the end of the year.
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12. Following President Kirchner's announcement that May
unemployment decreased to 9.8 percent, the GOA is analyzing whether
to eliminate so-called double severance pay in case of layoffs
(which is actually 150 percent of the monthly salary for each year
the employee has worked). The GOA will wait for the official
unemployment figures -- expected to be published in August by the
National Bureau of Statistics (INDEC) -- before eliminating double
severance pay, but private companies are already asking for a
quicker determination. The double severance pay rule was instituted
at the height of the 2002 economic crisis and is defended by labor
union leaders who are willing to let it go only in exchange for an
increase in the minimum wage from ARP 630 to ARP 850.
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The BCRA slows monetary expansion.
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13. During Q2 of 2006, the BCRA started to decelerate its monetary
expansion to keep it in line with the goals set in its 2006 Monetary
Program. In the first six months of the year, the BCRA absorbed ARP
13 billion, 65 percent through anticipated cancellation of discount
lending and public sector operations. According to preliminary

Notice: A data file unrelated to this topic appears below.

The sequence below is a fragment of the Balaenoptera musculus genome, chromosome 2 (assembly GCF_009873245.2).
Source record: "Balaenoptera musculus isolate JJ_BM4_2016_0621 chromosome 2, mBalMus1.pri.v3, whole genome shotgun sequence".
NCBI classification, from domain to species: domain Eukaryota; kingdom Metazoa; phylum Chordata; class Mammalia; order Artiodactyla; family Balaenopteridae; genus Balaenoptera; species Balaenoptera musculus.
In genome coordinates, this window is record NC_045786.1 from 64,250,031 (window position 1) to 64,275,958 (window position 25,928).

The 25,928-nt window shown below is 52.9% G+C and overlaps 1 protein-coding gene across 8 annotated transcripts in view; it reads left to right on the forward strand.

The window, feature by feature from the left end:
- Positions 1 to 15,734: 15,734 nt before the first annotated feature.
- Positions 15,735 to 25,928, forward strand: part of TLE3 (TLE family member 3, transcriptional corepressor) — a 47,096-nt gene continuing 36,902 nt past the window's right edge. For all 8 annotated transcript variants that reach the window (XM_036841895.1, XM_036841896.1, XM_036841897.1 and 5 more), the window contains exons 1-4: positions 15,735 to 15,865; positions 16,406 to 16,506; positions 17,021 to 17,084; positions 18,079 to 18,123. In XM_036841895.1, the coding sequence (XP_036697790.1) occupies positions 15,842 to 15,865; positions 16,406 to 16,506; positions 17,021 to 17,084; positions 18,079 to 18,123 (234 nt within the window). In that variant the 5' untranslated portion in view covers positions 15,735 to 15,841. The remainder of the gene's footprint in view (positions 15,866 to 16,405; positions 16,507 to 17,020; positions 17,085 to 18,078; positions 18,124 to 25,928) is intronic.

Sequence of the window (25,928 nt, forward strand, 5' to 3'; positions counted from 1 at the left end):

information, the growth rate of M2 -- money held by the public plus
sight deposits -- slowed by more than 3 percent points compared to
14. The BCRA is also slowing its purchases of euros. In June, the
BCRA bought only EUR 2 million, the lowest acquisition since the
BCRA entered the euro market in January in an attempt to diversify
its portfolio. Argentinean investors have shown little interest in
the currency because of the lack of liquidity on the Argentine
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June labor demand index up 7.18 percent m-o-m.
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15. The June labor demand index calculated by Di Tella University
increased 7.18 percent m-o-m to 112.91 points, the index's second
increase in 2006 after a 1.04 percent increase in April. So far
this year, labor demand has decreased 1.03 percent. The increase is
mainly due to rising demand for technical employees (+15.49
percent), commercial personnel (+14.2 percent) and professionals
(+12.56 percent). The index is up 7.6 percent y-o-y. [The index is
based on comparisons of job vacancy announcements printed in the two
largest newspapers of the country.]
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BCRA rolls over its maturities. Investors concentrated their bids
in Nobacs.